It looks like Dan Rather’s lawsuit against CBS has emboldened another member of the Retired Anchors Club to express his solidarity, and oh-by-the-way take some shots at his former employer:
Calling the ouster of Dan Rather from CBS News in 2006 a “travesty,” newsman Ted Koppel said today that he hopes the $70 million suit filed by Mr. Rather against CBS and Viacom will bring Mr. Rather “relief from his [emotional] pain.”
Mr. Koppel also spoke about the difficulties that network news departments face as parts of media conglomerates. Speaking of his former employer, he said, “ABC News is a pimple on the elephant’s behind”—the elephant being ABC parent Walt Disney Co.
Explaining the remark later to TelevisionWeek, Mr. Koppel said he first realized how small ABC News was in relation to Disney as a whole some years ago when he was flipping through the annual report and saw that he was many, many pages into it before ABC News received a mention.
The dilemma stems from the fact that the media giants are primarily entertainment companies and thus have to make money, Mr. Koppel said.
Unfortunately, Disney isn’t the only elephant that ABC is a butt-pimple on. Kos diarist McCamy Taylor offers up some reasons why:
With the death of Walt Disney, the creative mind behind the Mouse empire, Disney had only one thing going for it—-copyright laws. It had all the characters that Uncle Walt had created. Mickey, Donald, Pluto, Daffy. It had the old classic movies, which it could recycle every few years to a new crop of children. With the advent of VHS and DVD technology, it would sell tickets and copies of its movies and the spin off programming from those movies and the merchandising and fill its cable channel with television shows based upon characters that it owned the copyrights to. The only problem was that copyrights were not forever. The exclusive rights to Mickey were ready to expire early in the 21st century….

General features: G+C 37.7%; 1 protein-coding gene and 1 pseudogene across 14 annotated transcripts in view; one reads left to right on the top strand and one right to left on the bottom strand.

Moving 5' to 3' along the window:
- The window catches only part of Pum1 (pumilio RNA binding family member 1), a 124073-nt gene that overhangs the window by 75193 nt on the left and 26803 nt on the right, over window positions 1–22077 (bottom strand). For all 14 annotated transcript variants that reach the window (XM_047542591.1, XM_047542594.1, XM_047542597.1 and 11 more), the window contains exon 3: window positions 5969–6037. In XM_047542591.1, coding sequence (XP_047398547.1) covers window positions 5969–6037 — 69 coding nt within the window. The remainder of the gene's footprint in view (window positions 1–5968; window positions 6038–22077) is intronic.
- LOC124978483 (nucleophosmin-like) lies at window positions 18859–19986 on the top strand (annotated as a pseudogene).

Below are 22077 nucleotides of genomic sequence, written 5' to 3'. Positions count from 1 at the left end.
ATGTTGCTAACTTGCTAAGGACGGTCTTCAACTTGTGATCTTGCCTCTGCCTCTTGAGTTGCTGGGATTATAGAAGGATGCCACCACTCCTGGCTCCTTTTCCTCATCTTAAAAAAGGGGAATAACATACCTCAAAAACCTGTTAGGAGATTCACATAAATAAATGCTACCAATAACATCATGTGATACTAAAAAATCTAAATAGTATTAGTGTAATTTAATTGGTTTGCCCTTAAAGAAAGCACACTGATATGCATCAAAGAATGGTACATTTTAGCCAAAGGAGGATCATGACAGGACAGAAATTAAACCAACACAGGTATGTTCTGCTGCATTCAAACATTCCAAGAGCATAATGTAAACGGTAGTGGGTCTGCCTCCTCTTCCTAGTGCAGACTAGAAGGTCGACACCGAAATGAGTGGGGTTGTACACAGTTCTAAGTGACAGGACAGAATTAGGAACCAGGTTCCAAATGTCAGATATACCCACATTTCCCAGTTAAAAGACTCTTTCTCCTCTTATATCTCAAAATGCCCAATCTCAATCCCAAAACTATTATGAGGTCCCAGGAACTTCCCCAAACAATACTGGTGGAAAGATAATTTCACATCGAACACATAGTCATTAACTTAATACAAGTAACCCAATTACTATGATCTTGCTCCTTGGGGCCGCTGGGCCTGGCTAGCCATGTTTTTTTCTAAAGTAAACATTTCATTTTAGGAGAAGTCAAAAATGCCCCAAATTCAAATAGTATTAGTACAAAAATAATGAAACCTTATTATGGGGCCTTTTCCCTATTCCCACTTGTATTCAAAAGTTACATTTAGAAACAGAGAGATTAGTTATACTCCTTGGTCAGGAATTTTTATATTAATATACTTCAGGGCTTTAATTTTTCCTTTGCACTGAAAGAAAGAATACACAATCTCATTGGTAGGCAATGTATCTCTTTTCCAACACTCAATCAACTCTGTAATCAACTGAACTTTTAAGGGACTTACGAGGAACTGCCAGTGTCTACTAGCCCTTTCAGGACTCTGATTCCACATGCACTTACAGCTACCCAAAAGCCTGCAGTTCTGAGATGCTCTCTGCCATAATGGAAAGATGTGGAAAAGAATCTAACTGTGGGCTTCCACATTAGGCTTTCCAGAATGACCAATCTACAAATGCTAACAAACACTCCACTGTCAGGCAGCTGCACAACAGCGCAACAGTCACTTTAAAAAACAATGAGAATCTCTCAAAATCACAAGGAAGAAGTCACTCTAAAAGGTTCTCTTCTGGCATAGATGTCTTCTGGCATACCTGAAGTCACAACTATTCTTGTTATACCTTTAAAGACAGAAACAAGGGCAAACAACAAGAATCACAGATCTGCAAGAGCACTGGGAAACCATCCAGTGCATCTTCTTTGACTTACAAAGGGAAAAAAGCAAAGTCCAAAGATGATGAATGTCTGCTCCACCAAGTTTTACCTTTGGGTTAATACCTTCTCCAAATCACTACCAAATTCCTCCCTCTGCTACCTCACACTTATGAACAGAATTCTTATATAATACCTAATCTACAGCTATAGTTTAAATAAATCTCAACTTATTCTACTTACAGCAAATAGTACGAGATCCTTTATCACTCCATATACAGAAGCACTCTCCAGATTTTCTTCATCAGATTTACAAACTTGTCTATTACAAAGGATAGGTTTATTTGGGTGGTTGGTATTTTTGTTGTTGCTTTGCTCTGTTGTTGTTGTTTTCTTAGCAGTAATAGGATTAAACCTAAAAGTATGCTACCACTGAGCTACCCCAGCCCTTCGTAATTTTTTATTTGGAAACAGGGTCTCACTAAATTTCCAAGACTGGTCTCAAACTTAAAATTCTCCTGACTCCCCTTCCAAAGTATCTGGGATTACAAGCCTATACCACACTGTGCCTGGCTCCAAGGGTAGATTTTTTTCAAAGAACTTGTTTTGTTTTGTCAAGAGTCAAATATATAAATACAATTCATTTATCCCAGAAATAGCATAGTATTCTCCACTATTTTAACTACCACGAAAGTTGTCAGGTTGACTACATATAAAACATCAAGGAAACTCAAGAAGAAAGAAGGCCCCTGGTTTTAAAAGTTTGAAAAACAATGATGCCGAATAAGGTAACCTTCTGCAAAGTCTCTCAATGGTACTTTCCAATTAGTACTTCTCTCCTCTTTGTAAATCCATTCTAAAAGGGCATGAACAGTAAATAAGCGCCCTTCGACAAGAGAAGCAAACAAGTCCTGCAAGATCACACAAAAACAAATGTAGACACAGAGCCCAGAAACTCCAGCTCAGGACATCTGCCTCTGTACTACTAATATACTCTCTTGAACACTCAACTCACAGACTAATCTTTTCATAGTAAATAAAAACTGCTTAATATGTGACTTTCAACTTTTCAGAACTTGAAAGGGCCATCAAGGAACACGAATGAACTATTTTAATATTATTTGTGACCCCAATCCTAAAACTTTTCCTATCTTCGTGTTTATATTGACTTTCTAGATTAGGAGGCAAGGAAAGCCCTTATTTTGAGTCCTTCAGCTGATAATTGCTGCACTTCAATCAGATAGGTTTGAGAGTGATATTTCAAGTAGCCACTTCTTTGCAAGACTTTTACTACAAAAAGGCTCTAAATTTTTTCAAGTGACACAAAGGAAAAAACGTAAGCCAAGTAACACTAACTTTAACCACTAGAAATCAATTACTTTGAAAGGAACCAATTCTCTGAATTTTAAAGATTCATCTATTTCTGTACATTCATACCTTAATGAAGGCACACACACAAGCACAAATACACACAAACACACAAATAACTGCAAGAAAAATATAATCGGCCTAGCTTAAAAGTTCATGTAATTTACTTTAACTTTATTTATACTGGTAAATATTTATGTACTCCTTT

Guess which 2000 candidate was more sympathetic to the idea of perpetual copyright? Taylor gives us a hint:
Just last week, Vice-President Al Gore said “we can’t have the creation of an Information Rich and Information Poor.”
Taylor goes on to describe Disney’s concerns about “a la carte” cable, which Republicans and FCC Chair Kevin Martin were pushing as a means to eliminate Teh Naughty… until Disney Co-CEO Robert Iger had a little chat with Martin at a convention. K-Mart suddenly remembered how much he loved the free market, and three months later, ABC started production on “Path To 9/11.”
This all speaks to a larger point that I’ve been making for the last seven months: News outlets are little tiny cogs in giant corporate machines whose business interests far outweigh ratings and news revenue, much less truth and objectivity. GE (NBC) is a defense contractor which benefits from endless war; Viacom (CBS) is a vast media empire which requires lax ownership rules to stay together; News Corp. (Fox) is another vast media empire, and (bonus!) is owned by a right-wing loon.
In short, Republican rule is far more profitable to the media’s parent companies than the best and most exciting news programming on Earth could ever be, so that’s what they strive for. Their primary objective is not good journalism, not even ratings, but simply to do all they can to get Republicans elected… without making it too obvious.
That’s why their relationship with the right-wing “Liberal bias!” screamers isn’t really adversarial at all – it’s symbiotic. Those accusations provide valuable cover, so that whenever the media get busted shilling for Republicans, they just chuckle with mock exasperation and say that they’re getting it from both sides, so they must be doing their job.
And they are.
(hat tips to Pach & Marcy for the Kos diary and media ownership charts)